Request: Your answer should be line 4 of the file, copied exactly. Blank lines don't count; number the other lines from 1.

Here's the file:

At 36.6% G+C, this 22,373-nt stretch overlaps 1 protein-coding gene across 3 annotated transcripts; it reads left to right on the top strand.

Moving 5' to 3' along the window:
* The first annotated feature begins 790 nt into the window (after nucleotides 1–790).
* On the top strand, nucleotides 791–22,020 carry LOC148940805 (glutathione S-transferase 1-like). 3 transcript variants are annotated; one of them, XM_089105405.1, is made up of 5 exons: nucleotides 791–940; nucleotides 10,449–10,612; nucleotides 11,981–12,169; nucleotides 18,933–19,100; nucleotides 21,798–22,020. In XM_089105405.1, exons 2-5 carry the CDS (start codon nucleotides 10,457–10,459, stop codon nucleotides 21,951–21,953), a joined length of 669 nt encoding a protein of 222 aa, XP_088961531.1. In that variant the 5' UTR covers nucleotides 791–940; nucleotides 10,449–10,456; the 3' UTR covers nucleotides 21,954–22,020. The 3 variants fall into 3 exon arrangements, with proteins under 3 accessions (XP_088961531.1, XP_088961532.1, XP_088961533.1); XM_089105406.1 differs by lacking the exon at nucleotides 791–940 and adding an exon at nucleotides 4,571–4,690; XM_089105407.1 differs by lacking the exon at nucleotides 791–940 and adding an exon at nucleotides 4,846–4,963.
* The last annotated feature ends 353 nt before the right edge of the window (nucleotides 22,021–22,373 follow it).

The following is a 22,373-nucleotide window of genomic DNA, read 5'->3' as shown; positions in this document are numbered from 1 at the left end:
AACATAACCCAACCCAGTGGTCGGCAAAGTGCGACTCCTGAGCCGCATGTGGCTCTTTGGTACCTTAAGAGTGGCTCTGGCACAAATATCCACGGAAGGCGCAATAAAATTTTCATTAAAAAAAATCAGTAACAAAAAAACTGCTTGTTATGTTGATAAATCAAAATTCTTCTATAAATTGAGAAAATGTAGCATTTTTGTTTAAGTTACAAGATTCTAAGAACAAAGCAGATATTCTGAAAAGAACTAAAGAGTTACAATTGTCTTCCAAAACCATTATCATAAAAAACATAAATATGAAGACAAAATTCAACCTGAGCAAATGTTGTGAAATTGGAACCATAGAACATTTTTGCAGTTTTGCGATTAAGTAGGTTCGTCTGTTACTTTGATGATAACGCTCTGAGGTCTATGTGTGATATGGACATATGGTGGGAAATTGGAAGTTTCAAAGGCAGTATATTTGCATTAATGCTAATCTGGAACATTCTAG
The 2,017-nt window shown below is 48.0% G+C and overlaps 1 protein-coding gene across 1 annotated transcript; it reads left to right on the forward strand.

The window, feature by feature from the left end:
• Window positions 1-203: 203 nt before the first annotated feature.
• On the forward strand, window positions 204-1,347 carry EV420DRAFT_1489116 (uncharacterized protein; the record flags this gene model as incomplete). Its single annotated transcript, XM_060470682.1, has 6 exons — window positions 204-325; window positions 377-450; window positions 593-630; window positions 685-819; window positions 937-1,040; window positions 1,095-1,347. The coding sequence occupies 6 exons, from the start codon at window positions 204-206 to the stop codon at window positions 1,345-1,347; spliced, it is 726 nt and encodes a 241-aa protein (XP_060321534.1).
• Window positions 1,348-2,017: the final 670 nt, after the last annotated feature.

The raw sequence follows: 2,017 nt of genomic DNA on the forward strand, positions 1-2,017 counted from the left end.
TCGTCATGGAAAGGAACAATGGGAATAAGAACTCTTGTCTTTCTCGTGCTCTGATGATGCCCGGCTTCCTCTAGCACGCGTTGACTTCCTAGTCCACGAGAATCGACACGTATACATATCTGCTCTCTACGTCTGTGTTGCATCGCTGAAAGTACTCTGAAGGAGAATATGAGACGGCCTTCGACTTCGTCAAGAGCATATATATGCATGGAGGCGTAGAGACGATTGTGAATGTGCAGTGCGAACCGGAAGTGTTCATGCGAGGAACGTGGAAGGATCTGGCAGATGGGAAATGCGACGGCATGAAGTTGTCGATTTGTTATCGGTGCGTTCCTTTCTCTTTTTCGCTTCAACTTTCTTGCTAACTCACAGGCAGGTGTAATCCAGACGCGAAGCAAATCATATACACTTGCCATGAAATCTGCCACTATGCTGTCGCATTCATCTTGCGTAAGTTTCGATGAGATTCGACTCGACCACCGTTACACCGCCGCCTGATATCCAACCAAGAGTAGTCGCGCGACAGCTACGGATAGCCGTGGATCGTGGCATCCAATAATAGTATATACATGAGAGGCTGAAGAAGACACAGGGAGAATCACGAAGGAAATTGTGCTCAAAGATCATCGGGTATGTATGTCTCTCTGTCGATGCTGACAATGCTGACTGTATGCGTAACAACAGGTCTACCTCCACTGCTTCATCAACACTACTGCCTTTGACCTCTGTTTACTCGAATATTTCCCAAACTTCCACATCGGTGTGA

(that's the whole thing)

* On the top strand, nucleotides 791–22,020 carry LOC148940805 (glutathione S-transferase 1-like). 3 transcript variants are annotated; one of them, XM_089105405.1, is made up of 5 exons: nucleotides 791–940; nucleotides 10,449–10,612; nucleotides 11,981–12,169; nucleotides 18,933–19,100; nucleotides 21,798–22,020. In XM_089105405.1, exons 2-5 carry the CDS (start codon nucleotides 10,457–10,459, stop codon nucleotides 21,951–21,953), a joined length of 669 nt encoding a protein of 222 aa, XP_088961531.1. In that variant the 5' UTR covers nucleotides 791–940; nucleotides 10,449–10,456; the 3' UTR covers nucleotides 21,954–22,020. The 3 variants fall into 3 exon arrangements, with proteins under 3 accessions (XP_088961531.1, XP_088961532.1, XP_088961533.1); XM_089105406.1 differs by lacking the exon at nucleotides 791–940 and adding an exon at nucleotides 4,571–4,690; XM_089105407.1 differs by lacking the exon at nucleotides 791–940 and adding an exon at nucleotides 4,846–4,963.